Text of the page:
4iiii is a Canadian brand which launched its first power meter back in 2015. Since then, it has partnered with Lotto Soudal, British Triathlon, EF Tibco SVB and even manufacturers the power meters for Specialized which have then been previously used by Quickstep Alpha-Vinal and Bora-Hangrohe.
Not too long ago training with a power meter was the perserve of the truly committed racers and those with deep pockets. The prices have since tumbled and now the tech is available at a much lower price point and a feasible option for a much greater range of riders.
The third iteration of 4iiii’s Precision single-sided power meter crank provides accurate and consistent readings, and it’s great value puts it among the best power meters, especially for those looking to start training with power for the first time or those on a budget.
4iiii Precision 3.0 105 R7000: construction
Firstly, it might surprise you to learn that the Precision 3.0 uses the same spec of power meter regardless of whether it’s fitted to the 105 crankset or a Dura Ace one – the differences in between them all stem directly from the price and weights of the Shimano cranks themselves.
The same nine gram pod provides the ‘3D strain gauge technology’ which promises ±1% accuracy. You can either get the factory install done on your own set of cranks – which promises to not leave you hanging with an incomplete crankset for too long – or you can purchase an already fitted power meter onto a crank arm of your choice.
The power meter offers both ANT+ and BLE, so you can use the 4iiii along with your turbo trainer for dual power recording in Zwift races. Or, if you don’t have a smart turbo trainer, the 4iiii provides a relatively inexpensive way to get riding on Zwift with real power numbers.
Fitting the power meter to my bike was very easy, given you have the right tools. All you need is the Shimano ‘butterfly’ crankset preload bolt remover, and a 5mm hex key with a torque wrench able to go up to ~14nm.
Simply untighten both the 5mm bolts and remove the crankset preload bolt, pull the crank off and fit the new one. Just make sure to tighten up the preload bolt (not too tight though) before tightening the two 5mm allen bolts to 13–14nm and you’re good to go. It’s simple, it’s easy and it’s not messy.
Zero offsetting (or ‘calibration’) is easily done before each ride using a bike computer and setting the power meter at the 6 o’clock position with no force applied to it. You can also do this using the 4iiii app which can be used for software updates and also checking on the battery life, a useful feature.
The best way to ensure that this zero offset is done accurately is to leave the bike outside for 10-15 minutes before calibration, so as the temperature is consistent throughout the ride. If calibrating indoors and then stepping into significantly hotter or colder weather, then the power readings can be slightly skewed.
Battery changes are also very easy as the port door requires not much effort to turn and also has a grip around the whole thing. I’ve ridden in the wet and have had no issues with any water getting into the unit. Cold weather is yet to be tested, but previous 4iiii power meters I’ve used never had an issue with lower temperatures.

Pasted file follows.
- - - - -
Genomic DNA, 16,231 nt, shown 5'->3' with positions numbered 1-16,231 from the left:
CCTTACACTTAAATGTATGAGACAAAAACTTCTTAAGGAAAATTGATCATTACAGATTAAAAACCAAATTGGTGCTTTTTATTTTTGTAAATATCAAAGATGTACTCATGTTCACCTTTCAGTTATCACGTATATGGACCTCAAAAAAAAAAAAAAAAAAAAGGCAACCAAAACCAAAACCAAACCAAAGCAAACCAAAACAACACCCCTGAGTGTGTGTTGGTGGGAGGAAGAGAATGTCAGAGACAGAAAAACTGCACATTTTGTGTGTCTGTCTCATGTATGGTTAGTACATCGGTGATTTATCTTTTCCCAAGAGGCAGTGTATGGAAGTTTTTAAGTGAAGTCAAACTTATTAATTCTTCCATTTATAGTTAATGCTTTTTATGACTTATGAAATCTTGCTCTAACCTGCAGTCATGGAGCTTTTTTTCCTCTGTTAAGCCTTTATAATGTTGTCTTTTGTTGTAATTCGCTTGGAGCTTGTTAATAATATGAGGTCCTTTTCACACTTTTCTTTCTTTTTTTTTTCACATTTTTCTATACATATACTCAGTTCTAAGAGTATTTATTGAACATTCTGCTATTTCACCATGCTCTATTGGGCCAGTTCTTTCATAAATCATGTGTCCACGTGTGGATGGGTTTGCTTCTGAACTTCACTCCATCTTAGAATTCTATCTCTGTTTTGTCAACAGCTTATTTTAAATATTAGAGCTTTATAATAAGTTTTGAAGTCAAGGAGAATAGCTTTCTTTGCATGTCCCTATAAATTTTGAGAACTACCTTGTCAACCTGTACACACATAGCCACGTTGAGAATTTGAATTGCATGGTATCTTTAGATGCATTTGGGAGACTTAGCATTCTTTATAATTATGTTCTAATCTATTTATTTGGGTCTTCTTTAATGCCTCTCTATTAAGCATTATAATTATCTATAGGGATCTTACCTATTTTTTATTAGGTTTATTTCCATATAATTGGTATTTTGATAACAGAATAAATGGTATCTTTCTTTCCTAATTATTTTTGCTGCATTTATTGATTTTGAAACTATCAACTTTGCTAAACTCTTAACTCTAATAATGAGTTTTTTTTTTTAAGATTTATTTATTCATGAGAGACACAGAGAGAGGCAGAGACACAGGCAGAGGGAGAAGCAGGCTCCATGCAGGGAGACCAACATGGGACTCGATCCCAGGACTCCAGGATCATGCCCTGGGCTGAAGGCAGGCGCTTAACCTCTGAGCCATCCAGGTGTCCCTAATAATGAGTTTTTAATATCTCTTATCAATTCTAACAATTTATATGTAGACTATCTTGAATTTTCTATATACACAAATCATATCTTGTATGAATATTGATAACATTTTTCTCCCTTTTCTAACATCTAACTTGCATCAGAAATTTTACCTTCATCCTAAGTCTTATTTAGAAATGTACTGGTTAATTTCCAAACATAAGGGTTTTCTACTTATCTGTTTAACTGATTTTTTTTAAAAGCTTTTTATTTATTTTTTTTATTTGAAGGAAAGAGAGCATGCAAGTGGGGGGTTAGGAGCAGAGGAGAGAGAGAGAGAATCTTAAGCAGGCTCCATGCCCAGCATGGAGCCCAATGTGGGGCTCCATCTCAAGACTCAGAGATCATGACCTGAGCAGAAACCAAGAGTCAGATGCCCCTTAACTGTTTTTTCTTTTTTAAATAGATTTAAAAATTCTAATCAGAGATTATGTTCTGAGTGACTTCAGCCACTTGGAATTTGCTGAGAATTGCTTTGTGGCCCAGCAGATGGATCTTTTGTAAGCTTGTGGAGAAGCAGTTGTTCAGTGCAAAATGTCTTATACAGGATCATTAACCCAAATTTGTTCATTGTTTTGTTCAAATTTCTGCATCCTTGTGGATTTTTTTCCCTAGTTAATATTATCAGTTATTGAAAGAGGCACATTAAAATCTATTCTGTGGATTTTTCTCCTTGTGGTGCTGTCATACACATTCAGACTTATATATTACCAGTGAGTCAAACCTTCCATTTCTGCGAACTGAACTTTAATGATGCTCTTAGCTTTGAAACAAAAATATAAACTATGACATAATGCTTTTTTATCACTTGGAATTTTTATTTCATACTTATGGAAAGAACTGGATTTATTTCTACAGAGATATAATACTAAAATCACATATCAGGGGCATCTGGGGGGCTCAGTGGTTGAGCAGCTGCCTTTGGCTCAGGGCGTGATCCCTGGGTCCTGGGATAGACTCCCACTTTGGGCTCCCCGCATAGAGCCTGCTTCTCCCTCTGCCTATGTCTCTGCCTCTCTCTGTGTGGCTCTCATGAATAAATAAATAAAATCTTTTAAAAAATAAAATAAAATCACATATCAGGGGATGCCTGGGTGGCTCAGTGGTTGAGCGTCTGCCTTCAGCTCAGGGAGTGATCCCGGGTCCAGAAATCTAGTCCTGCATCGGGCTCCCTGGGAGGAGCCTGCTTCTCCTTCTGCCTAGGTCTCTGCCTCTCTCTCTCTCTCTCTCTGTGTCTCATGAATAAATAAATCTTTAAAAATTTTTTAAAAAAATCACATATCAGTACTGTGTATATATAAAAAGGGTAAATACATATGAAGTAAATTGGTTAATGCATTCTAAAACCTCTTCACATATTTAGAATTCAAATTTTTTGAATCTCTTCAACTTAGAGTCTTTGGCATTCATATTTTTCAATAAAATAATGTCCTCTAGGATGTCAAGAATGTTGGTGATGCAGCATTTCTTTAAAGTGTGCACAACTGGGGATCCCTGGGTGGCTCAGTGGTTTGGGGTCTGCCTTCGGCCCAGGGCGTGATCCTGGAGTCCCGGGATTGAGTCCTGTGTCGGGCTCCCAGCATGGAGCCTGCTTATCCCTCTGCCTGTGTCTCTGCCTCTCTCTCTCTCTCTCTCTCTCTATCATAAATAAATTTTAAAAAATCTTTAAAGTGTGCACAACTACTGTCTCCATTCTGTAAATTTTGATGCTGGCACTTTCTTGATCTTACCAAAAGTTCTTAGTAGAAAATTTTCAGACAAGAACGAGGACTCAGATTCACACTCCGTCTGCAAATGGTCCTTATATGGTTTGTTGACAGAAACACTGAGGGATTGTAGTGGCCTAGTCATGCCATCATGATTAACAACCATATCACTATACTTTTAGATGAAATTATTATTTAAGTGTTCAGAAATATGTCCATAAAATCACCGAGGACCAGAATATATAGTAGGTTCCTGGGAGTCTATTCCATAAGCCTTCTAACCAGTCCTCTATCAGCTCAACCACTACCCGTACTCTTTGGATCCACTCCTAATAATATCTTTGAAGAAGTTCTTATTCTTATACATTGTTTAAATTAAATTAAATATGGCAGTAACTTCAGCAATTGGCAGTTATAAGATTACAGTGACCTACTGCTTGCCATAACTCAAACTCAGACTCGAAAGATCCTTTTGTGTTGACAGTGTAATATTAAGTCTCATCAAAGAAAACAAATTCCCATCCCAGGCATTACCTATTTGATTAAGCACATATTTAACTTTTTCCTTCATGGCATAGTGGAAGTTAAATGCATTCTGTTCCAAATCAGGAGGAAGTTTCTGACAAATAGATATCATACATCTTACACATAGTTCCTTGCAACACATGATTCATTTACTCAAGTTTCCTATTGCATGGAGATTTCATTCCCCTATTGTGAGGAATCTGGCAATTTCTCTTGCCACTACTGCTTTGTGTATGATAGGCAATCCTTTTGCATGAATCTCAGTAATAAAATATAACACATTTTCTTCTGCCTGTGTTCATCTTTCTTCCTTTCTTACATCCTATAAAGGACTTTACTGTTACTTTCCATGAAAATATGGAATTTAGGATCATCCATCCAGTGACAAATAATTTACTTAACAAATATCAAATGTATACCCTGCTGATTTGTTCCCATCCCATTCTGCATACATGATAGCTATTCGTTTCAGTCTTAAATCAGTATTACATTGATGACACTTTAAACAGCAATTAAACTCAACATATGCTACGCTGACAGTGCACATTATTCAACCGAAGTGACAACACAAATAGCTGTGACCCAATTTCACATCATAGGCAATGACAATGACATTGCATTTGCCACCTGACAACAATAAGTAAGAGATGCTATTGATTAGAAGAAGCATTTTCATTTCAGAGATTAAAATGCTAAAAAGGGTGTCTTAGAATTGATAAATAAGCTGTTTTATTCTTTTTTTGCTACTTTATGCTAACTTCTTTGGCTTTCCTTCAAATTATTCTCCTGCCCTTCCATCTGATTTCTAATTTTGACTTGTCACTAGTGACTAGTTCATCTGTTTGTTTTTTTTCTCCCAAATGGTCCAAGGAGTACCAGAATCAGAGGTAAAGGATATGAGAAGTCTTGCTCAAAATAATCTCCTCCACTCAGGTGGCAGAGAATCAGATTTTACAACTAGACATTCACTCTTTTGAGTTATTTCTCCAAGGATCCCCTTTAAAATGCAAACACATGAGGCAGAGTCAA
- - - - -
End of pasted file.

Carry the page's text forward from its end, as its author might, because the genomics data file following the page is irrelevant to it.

4iiii Precision 3.0 105 R7000: the ride
I fitted the power meter to my road bike and did a combination of outdoor rides and indoors sessions to test how it reacted to changes in power as well as temperature. I didn’t have a third party verification for outdoors, but did compare it to a Wahoo Kickr V5 for indoor riding.
Outdoors, the power meter was easy to use. There were a few times when calibration was a bit slow to connect when using an Elemnt Bolt V2 headunit, but overall was easy. I left the bike outdoors for about 10 minutes before riding to allow the power meter to acclimatise as is recommended. Once riding, the power readings seemed a reasonable match for both my heart rate and perceived effort levels – as well as the average speed on the terrain.
There were no drop-outs in power or cadence throughout the rides and the 4iiii reacted very quickly to changes in watts or cadence. I also noticed that the power numbers didn’t vary significantly even after being left in the sun for a good two hours at a cafe stop – and without recalibration or zero offsetting. Very impressive.
Indoors gave me the opportunity to test the power meter a little more precisely. I made a session that involved some on/off efforts to test the speed of the power and cadence changes, an under/over section, a maximal aerobic power section, and a sprint. This gave me a fuller power profile along with the easier sections. None of it was done in ERG due to wanting to avoid any power smoothing. A Wahoo KICKR V5 was used to compare as they have been shown to be very accurate and consistent.
Looking at the power profile from each source of power, it is noticeable that the 4iiii reads higher than the Wahoo by an average of about 10% or around 30 watts for the most part. Interestingly, at higher power levels, such as sprints, the power numbers are much closer between the 4iiii and the Wahoo, implying that the power curve may be slightly different between devices.